A consumer from Svendborg, Denmark, displays his old Apple Macintosh Classic computer from 1990 beside his newly purchased Apple iPad after being among the first to purchase the new device during an iPad launch event at the Apple retail store in Hamburg. Reuters/Christian Charisius

In early 1994, when most people were busy listening to Green Day or watching “Beavis and Butt-Head,” two forward-thinking media professionals attended a magazine launch party at the Waldorf Astoria hotel in New York, where they struck up a conversation about the future of publishing. Walter Isaacson, then an editor at Time Inc., and Louis Rossetto, founder and publisher of Wired magazine, discovered they had the same problem. They were putting content from their magazines on the Internet, but they were tired of being at the mercy of online services like AOL and CompuServe, which provided the publishing platforms but also reaped the monetary benefits.

It was a hostage situation, at best, and both Isaacson and Rossetto wanted more control. They knew it was time to develop their own “electronic networks.” But how?

“We wanted to get out of the grips of the proprietary online services,” Isaacson recalled in a recent phone interview with International Business Times. “So Louis and I talked about, if we went on the Internet, how should we do it? And we both agreed to do the Web.”

That October, two of the Web’s earliest commercial ventures launched into existence: Pathfinder, a portal for Time Inc.’s online content, and HotWired, an online companion to Wired magazine. As Isaacson recalled, “We both came online within the same week.”

The Internet, and publishing, would never be the same.

It’s been 20 years since Pathfinder and HotWired dragged the media industry -- sometimes kicking and screaming -- into the 21st century. As 2014 comes to a close, it’s worth looking back at two tumultuous decades of Web publishing -- what worked, what didn’t and what lessons today’s digital publishers can learn from those early ventures, which were as financially precarious as they were innovative.

The HotWired homepage as it appeared in 1994. Courtesy Jeffrey Veen

It’s hard to imagine now, but in 1994, even being on the Web wasn’t a foregone conclusion. At that time, the Internet was a Wild West of competing protocols -- Gopher, FTTP and others -- and the then-nascent World Wide Web was just one option.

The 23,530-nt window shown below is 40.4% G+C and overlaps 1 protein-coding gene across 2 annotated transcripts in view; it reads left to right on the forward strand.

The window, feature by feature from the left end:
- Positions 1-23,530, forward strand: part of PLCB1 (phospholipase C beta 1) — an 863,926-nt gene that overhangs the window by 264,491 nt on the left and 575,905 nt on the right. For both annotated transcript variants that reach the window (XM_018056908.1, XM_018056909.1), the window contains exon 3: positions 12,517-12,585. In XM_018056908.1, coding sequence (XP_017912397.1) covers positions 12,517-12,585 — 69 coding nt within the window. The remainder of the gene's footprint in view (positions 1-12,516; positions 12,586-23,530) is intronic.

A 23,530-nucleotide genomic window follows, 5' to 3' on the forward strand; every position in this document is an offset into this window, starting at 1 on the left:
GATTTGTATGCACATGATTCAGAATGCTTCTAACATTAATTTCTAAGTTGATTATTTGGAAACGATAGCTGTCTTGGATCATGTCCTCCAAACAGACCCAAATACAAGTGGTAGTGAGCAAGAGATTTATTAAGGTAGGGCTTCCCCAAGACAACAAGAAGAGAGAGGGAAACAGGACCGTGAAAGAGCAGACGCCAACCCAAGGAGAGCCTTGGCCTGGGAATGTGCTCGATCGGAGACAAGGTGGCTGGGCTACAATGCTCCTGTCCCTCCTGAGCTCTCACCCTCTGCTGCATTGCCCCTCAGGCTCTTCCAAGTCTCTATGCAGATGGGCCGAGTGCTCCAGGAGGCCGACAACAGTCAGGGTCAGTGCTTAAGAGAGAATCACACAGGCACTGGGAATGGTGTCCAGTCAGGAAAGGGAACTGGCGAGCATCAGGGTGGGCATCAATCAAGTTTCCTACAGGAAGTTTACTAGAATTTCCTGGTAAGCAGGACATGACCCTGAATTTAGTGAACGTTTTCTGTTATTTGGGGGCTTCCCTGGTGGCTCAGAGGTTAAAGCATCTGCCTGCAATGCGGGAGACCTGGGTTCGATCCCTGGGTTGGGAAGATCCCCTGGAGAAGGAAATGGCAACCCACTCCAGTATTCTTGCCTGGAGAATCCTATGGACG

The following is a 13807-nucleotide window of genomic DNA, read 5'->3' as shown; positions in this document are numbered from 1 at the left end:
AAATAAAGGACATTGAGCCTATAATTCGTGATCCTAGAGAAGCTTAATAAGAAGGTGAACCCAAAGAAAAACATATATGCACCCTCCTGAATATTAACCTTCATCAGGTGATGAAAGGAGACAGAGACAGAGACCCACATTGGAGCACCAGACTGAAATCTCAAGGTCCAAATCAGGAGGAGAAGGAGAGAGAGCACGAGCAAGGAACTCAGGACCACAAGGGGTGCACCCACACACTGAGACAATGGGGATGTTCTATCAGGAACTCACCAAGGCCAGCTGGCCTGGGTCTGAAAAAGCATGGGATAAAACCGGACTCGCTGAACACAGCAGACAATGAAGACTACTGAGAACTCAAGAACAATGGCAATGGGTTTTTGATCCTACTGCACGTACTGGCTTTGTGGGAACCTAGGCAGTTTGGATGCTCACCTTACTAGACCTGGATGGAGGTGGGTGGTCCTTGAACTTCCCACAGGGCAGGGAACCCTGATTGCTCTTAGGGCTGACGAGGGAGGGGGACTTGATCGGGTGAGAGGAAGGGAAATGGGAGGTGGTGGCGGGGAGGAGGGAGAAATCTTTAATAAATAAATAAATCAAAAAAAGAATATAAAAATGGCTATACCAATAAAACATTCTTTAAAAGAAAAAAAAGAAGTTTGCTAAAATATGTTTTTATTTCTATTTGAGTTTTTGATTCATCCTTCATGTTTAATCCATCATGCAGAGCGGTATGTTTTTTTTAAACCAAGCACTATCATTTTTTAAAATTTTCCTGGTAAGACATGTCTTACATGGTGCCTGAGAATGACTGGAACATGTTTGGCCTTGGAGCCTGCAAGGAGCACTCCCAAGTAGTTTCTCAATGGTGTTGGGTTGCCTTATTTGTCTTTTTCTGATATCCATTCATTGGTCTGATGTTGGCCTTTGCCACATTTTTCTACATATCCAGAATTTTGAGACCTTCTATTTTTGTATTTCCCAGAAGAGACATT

“The Internet was just a thing,” said Andrew Anker, HotWired’s co-founder and former chief executive. “You had a bunch of different ways you could interact with it.”

But the Web, a system of linked hypertext documents, enjoyed a key advantage with the 1993 launch of the NCSA Mosaic, an early Web browser developed at the University of Illinois. The browser not only made it easier for non-techies to navigate the Internet, its graphical interface was perfect for translating magazine-style content to the digital world.

“As soon as we saw the Web, and all the things it could do, we knew that was going to be it,” recalled Julie Chiron, a former HotWired editor who was part of the team that launched it.

Show them the money

Pathfinder and HotWired may have launched around the same time, but they weren’t on the same playing field. The former, proposed by Isaacson in March 1994, had the financial backing of Time Warner, one of the world’s largest media conglomerates. But that cushion, Isaacson admits, didn’t always lead to the most innovative thinking about what the Web could be.

“We put old wine into new bottles,” Isaacson said of the Web’s early days. “We just dumped the magazine online instead of creating communities. That was one of the philosophical disputes at the beginning of the era of putting ourselves on the Web.”

The folks at HotWired, meanwhile, didn’t have the luxury of philosophical debates. Their parent company, Wired Ventures, was barely a year old, and the small team tasked with creating its new online presence knew it had to make money, and fast.

“From the get-go, there was an attempt to figure out how to translate the advertising model to the Web,” said Chiron, who was trained in print media and said working for HotWired “felt risky” at a time when many of her peers were carving out careers at traditional newspapers or magazines.

“Wired magazine itself was a startup,” added Anker, who helped create HotWired’s original business plan. “As a startup, it’s like -- it has to be a business. So my big insight into the process was, ‘God, all the stuff that works on the print side -- in advertising -- can be translated to the online side.'”

Thus marked the birth of the ad-supported Web, an ecosphere that continues to this day and has enabled the creation of Silicon Valley giants like Google Inc. and Facebook Inc. In a way, you can thank -- or blame -- HotWired for the Internet that we know and love. HotWired has been credited with running the world’s first banner ads. (As Internet lore tells it, the very first banner was an ad for AT&T asking, “Have you ever clicked your mouse right here? You will.”) At that time, most advertisers didn’t even have their own websites, so the early ads would click through to microsites set up by ad agencies.